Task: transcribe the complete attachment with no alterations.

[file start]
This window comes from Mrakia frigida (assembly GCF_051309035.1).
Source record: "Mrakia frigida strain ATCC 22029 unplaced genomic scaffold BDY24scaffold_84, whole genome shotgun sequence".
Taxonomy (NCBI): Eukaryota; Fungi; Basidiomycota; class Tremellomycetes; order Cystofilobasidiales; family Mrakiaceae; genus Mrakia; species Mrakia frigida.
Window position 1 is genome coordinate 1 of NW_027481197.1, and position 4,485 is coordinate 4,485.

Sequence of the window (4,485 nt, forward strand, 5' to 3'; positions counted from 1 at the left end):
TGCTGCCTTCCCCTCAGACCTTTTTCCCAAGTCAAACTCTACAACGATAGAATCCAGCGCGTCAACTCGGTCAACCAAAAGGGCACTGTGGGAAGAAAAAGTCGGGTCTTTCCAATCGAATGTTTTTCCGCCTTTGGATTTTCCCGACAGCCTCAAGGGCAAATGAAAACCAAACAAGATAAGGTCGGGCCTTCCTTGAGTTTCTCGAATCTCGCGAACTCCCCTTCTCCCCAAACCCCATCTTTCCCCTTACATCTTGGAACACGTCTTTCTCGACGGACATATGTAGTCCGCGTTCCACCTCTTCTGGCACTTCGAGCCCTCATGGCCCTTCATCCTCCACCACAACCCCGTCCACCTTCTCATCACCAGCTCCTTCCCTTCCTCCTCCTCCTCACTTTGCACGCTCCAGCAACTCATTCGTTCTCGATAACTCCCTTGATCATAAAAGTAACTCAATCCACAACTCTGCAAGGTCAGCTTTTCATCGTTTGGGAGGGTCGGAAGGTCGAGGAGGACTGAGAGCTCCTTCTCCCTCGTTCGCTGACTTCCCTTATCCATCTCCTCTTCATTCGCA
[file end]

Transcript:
This window comes from Mrakia frigida (assembly GCF_051309035.1).
Source record: "Mrakia frigida strain ATCC 22029 unplaced genomic scaffold BDY24scaffold_84, whole genome shotgun sequence".
Taxonomy (NCBI): Eukaryota; Fungi; Basidiomycota; class Tremellomycetes; order Cystofilobasidiales; family Mrakiaceae; genus Mrakia; species Mrakia frigida.
Window position 1 is genome coordinate 1 of NW_027481197.1, and position 4,485 is coordinate 4,485.

Sequence of the window (4,485 nt, forward strand, 5' to 3'; positions counted from 1 at the left end):
TGCTGCCTTCCCCTCAGACCTTTTTCCCAAGTCAAACTCTACAACGATAGAATCCAGCGCGTCAACTCGGTCAACCAAAAGGGCACTGTGGGAAGAAAAAGTCGGGTCTTTCCAATCGAATGTTTTTCCGCCTTTGGATTTTCCCGACAGCCTCAAGGGCAAATGAAAACCAAACAAGATAAGGTCGGGCCTTCCTTGAGTTTCTCGAATCTCGCGAACTCCCCTTCTCCCCAAACCCCATCTTTCCCCTTACATCTTGGAACACGTCTTTCTCGACGGACATATGTAGTCCGCGTTCCACCTCTTCTGGCACTTCGAGCCCTCATGGCCCTTCATCCTCCACCACAACCCCGTCCACCTTCTCATCACCAGCTCCTTCCCTTCCTCCTCCTCCTCACTTTGCACGCTCCAGCAACTCATTCGTTCTCGATAACTCCCTTGATCATAAAAGTAACTCAATCCACAACTCTGCAAGGTCAGCTTTTCATCGTTTGGGAGGGTCGGAAGGTCGAGGAGGACTGAGAGCTCCTTCTCCCTCGTTCGCTGACTTCCCTTATCCATCTCCTCTTCATTCGCA